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2019-05-21, 11:45:02
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Author Topic: Henry L Imelmann - Method and apparatus for converting heat directly to electric  (Read 5682 times)
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Hi all,

Attached is a brief review of means for improving the efficiency of heat to electricity converters that I wrote back in 2012. It broadly lists the areas I found where efficiency could be improved, without a lot of patent details. Although I wouldn't agree with everything I wrote then, it may serve as a useful overview to those few of you who are interested in this area.
Fred
   
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It's turtles all the way down
Hi all,

Attached is a brief review of means for improving the efficiency of heat to electricity converters that I wrote back in 2012. It broadly lists the areas I found where efficiency could be improved, without a lot of patent details. Although I wouldn't agree with everything I wrote then, it may serve as a useful overview to those few of you who are interested in this area.
Fred
Dear Orthofield

Your paper is a very well composed summary of the current state of affairs in heat to electrical power.

I have long been interested in the use of thermo-elements regarding power conversion.

I have mused that with todays very low on-resistance FET's, it may be viable to build a simple boost converter to overcome the low voltage high current problem of simple thermocouple junctions.

I was also experimenting with capacitively coupled thermo elements before life got in the way, as the idea occurred to me long before I had read any of the literature on the subject. Was never able to complete any useful results because of the life interruptions, but I may have to visit  it  again, encouraged by your paper.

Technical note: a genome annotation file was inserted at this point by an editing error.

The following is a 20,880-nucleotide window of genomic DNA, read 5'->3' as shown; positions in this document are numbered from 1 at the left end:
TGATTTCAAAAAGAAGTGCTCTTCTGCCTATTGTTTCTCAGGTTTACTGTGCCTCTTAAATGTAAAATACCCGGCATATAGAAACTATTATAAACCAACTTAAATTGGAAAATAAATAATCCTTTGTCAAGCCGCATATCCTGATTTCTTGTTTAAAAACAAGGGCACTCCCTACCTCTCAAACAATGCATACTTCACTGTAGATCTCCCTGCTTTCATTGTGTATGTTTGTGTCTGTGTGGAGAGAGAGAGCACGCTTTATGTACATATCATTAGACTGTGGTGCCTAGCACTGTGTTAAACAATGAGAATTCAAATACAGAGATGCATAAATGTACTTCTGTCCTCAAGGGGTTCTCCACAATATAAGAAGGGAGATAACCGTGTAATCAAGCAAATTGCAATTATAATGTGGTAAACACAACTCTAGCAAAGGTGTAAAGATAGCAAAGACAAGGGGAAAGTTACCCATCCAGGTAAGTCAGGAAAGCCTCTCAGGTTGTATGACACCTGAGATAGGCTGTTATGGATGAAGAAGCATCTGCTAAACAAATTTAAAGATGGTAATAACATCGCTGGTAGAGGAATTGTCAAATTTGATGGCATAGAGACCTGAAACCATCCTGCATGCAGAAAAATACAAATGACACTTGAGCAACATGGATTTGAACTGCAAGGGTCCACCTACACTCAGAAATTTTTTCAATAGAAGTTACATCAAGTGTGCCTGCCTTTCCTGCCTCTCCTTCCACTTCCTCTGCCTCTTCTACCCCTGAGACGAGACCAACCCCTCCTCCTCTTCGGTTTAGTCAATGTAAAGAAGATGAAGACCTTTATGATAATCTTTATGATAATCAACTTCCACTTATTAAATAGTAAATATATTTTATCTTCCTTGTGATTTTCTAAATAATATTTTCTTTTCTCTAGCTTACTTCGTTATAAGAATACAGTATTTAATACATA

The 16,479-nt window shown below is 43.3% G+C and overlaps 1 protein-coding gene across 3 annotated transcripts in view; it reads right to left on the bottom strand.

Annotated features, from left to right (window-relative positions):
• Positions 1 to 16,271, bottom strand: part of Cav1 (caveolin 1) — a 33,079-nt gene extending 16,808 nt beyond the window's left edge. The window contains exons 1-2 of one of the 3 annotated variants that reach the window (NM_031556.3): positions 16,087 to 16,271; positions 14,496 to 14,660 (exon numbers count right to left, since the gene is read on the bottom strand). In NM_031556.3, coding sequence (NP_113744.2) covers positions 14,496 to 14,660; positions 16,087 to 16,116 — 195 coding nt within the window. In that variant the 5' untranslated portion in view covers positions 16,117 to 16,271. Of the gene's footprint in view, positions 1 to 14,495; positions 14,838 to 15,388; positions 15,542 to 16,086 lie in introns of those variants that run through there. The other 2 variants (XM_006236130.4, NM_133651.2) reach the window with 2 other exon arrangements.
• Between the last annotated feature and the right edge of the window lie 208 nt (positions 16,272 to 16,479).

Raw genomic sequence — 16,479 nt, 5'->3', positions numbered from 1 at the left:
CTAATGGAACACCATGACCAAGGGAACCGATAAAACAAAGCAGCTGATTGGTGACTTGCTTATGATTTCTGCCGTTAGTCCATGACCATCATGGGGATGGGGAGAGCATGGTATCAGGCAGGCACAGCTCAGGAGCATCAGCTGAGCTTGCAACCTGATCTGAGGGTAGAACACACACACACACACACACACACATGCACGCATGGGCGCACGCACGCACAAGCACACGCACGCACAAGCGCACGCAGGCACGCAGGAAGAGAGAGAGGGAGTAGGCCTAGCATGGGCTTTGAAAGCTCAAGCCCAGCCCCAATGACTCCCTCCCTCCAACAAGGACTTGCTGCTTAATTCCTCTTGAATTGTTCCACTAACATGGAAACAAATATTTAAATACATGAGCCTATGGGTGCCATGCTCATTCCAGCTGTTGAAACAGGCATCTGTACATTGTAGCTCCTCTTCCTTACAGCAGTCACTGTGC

Strachan-Aspden device also caught my eye when I first saw the article in Wireless World.

More recently I did some work using vacuum tubes as  thermal to RMS converters, not for power conversion, but for accurate power measurement.    https://www.overunityresearch.com/index.php?topic=3473.0

So your summary is a subject of much interest to me, although I admit to not being diligent and focused enough to complete any real new experiments outside of the well traveled paths.

Regards


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"Secrecy, secret societies and secret groups have always been repugnant to a free and open society"......John F Kennedy
   
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Thanks Ion!
Yes, the state of affairs, but not the state of TEG research, which is mostly devoted to solid-state physics.
The conventional TEG world is aiming at something like 8% efficiency. And yet, when people were trying to come up with commercial TEGs made with metal in the 20s through 70s, they were often getting efficiencies in the 20% range, mostly by the use of geometries as per Imelmann and Winckler. 
This was quite literally forgotten, in the furor over the development of BiTe materials. All the work with increasing efficiency with metal stopped overnight, and the 'prior art' seemed to disappear.

Even the 20% range would be a game changer in terms of waste heat utilization. For instance, there is an expected 2020 market of 64 M. in global thermoelectric generators for car waste heat. They could for the most part be made from the thermo metals--without ceramics-- and with 'thermal gaps' of various kinds. These TEGs would be cheap to build, compared to the BiTe type.

The Dahlberg patent is highly significant. I strongly promote testing it because if it works out, it is a game changer for global energy and climate. The idea doesn't controvert conventional physics in any way, and uses off the shelf components, without changing anything but the converter. And it can be done with metal or ceramic elements.
If it works, it even seems to relieve us of the need to make upconverters for such low input voltages, since it adds the output on a much higher, AC, voltage. But... with the switching of thermo elements, you'd need some good low on resistance switches and diodes anyway, especially for tests with just a few TEG modules.
(Dahlberg has been uploaded in the Aspden-Strachan thread for those who want to look at it.)
Fred
   
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